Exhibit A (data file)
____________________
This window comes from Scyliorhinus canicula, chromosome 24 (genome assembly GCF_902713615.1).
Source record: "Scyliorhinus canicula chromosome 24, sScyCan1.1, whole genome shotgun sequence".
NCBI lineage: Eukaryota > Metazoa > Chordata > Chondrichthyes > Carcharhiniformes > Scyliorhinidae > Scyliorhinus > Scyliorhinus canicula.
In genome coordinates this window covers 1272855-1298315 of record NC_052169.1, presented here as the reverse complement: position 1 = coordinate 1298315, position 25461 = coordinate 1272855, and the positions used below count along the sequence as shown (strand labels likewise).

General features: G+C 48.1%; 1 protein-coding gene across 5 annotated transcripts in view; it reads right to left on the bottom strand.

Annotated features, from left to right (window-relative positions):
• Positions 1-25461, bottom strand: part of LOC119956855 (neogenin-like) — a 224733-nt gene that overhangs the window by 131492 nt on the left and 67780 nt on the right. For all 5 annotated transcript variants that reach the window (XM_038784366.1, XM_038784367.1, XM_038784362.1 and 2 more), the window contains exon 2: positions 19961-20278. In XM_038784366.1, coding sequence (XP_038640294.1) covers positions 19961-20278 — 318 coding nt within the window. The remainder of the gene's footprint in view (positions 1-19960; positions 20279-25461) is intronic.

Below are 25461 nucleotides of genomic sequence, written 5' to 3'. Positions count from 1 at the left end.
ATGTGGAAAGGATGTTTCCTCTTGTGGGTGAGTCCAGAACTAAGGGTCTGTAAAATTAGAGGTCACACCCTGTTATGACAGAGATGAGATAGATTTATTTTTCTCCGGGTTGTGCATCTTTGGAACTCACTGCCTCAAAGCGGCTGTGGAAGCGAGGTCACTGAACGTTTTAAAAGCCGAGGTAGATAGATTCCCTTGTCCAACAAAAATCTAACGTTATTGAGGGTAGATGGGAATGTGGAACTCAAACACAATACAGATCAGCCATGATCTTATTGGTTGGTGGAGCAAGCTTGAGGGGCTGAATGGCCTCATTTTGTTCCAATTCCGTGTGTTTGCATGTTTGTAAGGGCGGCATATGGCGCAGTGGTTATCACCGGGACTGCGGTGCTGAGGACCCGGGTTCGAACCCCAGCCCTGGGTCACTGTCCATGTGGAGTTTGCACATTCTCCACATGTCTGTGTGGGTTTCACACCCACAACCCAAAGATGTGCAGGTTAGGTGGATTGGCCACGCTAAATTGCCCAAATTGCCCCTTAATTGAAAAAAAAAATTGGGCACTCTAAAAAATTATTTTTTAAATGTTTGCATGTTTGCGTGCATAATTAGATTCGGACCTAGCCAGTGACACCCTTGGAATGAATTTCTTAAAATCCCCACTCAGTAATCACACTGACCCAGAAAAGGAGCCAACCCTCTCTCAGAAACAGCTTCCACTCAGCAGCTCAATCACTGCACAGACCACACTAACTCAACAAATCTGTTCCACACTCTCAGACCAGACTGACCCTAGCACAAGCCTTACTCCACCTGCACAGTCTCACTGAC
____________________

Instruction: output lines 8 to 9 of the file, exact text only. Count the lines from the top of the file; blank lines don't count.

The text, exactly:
Below are 25461 nucleotides of genomic sequence, written 5' to 3'. Positions count from 1 at the left end.
ATGTGGAAAGGATGTTTCCTCTTGTGGGTGAGTCCAGAACTAAGGGTCTGTAAAATTAGAGGTCACACCCTGTTATGACAGAGATGAGATAGATTTATTTTTCTCCGGGTTGTGCATCTTTGGAACTCACTGCCTCAAAGCGGCTGTGGAAGCGAGGTCACTGAACGTTTTAAAAGCCGAGGTAGATAGATTCCCTTGTCCAACAAAAATCTAACGTTATTGAGGGTAGATGGGAATGTGGAACTCAAACACAATACAGATCAGCCATGATCTTATTGGTTGGTGGAGCAAGCTTGAGGGGCTGAATGGCCTCATTTTGTTCCAATTCCGTGTGTTTGCATGTTTGTAAGGGCGGCATATGGCGCAGTGGTTATCACCGGGACTGCGGTGCTGAGGACCCGGGTTCGAACCCCAGCCCTGGGTCACTGTCCATGTGGAGTTTGCACATTCTCCACATGTCTGTGTGGGTTTCACACCCACAACCCAAAGATGTGCAGGTTAGGTGGATTGGCCACGCTAAATTGCCCAAATTGCCCCTTAATTGAAAAAAAAAATTGGGCACTCTAAAAAATTATTTTTTAAATGTTTGCATGTTTGCGTGCATAATTAGATTCGGACCTAGCCAGTGACACCCTTGGAATGAATTTCTTAAAATCCCCACTCAGTAATCACACTGACCCAGAAAAGGAGCCAACCCTCTCTCAGAAACAGCTTCCACTCAGCAGCTCAATCACTGCACAGACCACACTAACTCAACAAATCTGTTCCACACTCTCAGACCAGACTGACCCTAGCACAAGCCTTACTCCACCTGCACAGTCTCACTGAC